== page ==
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China Tightens Its Grip On Iraq With Major Successes in Licensing Rounds

Iraq remains crucial to China’s ongoing efforts to establish dominance over the Middle East for three main reasons, which is why the slew of new ‘fifth-plus’ and sixth oil and gas licensing concessions its firms won last week is not just enormously significant for it, but also for the U.S. as well. On the first day of the concessions round, China’s Zhongman Petroleum and Natural Gas Group (ZPEC) was awarded the northern extension of the Eastern Baghdad field, its United Energy Group won the development rights for the Al-Faw field, its Zhenhua Oil company was awarded the rights to develop the Qurnain field, and its Geo-Jade company won the bid to develop the Zurbatiya field. Over the next two days, further major oil and gas field awards went to Zhongman (for Abu Khema, and Middle Furat), Zhenhua Oil (for Abu Khema), Geo-Jade (for Jabal Sanam), China National Offshore Oil Corporation (for Block 7), Sinopec (for Sumer), and Anton Oil (for Dhuriyah). Aside from a few awards to Iraqi firms, it was largely a clean sweep for Beijing. It was precisely what China has been trying to do since it manoeuvred into position to fill the vacuum left after the U.S.’s scaling down of its presence in the Middle East following its unilateral withdrawal from the ‘nuclear deal’ with Iran on 8 May 2018.

The first reason why Iraq is so important to China is that it – along with neighbouring Iran – possesses one of the two great global oil and gas reserves that remain relatively underdeveloped. Officially, according to the Energy Information Administration, Iraq holds a very conservatively-estimated 145 billion barrels of proved crude oil reserves (nearly 18 percent of the Middle East’s total, and the fifth biggest on the planet). Unofficially, it is extremely likely that it holds much more oil than this, as analysed in full in my new book on the new global oil market order.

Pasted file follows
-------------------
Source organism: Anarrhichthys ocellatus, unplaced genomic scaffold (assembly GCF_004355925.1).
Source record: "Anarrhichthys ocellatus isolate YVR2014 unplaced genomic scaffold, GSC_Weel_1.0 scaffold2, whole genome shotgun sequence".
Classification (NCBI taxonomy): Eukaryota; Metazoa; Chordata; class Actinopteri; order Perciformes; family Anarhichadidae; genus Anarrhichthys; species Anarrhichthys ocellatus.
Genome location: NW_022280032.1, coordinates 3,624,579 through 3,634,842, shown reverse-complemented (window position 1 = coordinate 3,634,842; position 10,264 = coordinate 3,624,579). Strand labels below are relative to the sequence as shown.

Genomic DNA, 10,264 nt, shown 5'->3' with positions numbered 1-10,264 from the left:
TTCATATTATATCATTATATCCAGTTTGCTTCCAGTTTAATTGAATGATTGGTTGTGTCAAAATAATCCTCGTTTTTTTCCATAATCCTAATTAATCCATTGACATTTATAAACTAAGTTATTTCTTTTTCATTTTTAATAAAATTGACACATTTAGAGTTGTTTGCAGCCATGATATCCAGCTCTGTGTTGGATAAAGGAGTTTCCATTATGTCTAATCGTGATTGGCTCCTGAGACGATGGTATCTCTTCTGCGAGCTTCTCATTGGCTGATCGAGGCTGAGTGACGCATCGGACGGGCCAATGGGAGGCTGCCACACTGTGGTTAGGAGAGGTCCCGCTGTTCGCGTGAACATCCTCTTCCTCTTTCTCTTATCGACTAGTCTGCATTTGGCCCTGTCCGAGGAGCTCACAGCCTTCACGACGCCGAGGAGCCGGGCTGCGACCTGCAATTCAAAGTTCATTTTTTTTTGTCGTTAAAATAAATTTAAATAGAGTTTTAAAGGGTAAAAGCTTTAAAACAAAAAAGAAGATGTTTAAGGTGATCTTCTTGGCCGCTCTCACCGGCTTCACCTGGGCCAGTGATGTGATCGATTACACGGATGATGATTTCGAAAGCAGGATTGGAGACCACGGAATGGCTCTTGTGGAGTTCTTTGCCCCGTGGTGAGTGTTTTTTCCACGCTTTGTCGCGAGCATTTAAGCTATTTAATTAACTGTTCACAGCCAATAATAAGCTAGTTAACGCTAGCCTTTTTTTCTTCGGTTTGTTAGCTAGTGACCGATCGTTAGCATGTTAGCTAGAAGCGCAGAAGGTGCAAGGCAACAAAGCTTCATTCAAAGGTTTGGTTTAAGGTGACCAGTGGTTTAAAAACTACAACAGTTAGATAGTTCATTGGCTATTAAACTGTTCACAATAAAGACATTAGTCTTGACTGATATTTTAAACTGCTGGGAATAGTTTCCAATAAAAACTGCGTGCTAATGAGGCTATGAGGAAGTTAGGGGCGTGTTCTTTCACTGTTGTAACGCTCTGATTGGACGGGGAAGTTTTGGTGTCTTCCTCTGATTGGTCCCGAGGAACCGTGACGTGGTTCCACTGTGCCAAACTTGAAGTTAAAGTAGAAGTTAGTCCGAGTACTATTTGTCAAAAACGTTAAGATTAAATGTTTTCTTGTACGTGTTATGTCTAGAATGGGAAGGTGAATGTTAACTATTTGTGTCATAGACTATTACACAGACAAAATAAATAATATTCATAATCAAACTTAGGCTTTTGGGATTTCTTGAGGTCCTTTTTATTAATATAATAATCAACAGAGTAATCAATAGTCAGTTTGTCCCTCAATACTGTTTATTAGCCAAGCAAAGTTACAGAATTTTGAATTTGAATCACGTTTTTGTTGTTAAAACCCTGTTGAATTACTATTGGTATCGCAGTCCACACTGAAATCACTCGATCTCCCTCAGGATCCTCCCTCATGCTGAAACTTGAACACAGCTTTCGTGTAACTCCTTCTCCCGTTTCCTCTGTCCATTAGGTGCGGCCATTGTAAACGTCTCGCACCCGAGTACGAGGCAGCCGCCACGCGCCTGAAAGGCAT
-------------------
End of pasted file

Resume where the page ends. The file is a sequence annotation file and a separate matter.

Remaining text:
In October 2010, Iraq’s Oil Ministry increased its own official figure for the country’s proven reserves but at the same time stated that Iraq’s undiscovered resources amounted to around 215 billion barrels. This was also a figure that had been arrived at in a 1997 detailed study by respected independent oil and gas firm, Petrolog. Even this figure, though, did not include the parts of northern Iraq in the semi-autonomous region of Kurdistan. As separately highlighted by the International Energy Agency (IEA), most of these had been drilled during a period before the 1970s began when technical limits and low oil prices gave a narrower definition of what constituted a commercially successful well than would be the case now. Overall, the IEA underlined that the level of ultimately recoverable resources across all of Iraq (including the Kurdistan region) at around 246 billion barrels (crude and natural gas liquids).

This would place it only marginally behind Saudi Arabia’s reserves figure (267 billion barrels) – although this is highly disputed - and slightly further behind Venezuela’s (303 billion barrels). In short, for China, Iraq is a huge oil and gas filling station that it can use to power its economic growth.

Better still, it can do so at a huge discount to the global market prices for oil and gas, due to the terms of its 2019 ‘Oil for Reconstruction and Investment’ agreement, as also analysed in full in my new book on the new global oil market order. This allowed Chinese firms to invest in infrastructure projects in Iraq in exchange for oil and was later broadened and deepened in the all-encompassing ‘Iraq-China Framework Agreement’ of 2021. Part of these deals involved China being given a 10-30 percent discount (depending on the field) to China for at least five years on the value of the oil and gas it recovers from Iraq. Another part is that its huge investments into Iraq in recent years were also to be rewarded with first refusal for Beijing on most of the oil, gas, and petrochemicals projects that come up in Iraq for the duration of the ‘Iraq-China Framework Agreement’. It appears that the latest fifth-plus and sixth licensing rounds have followed this pledge.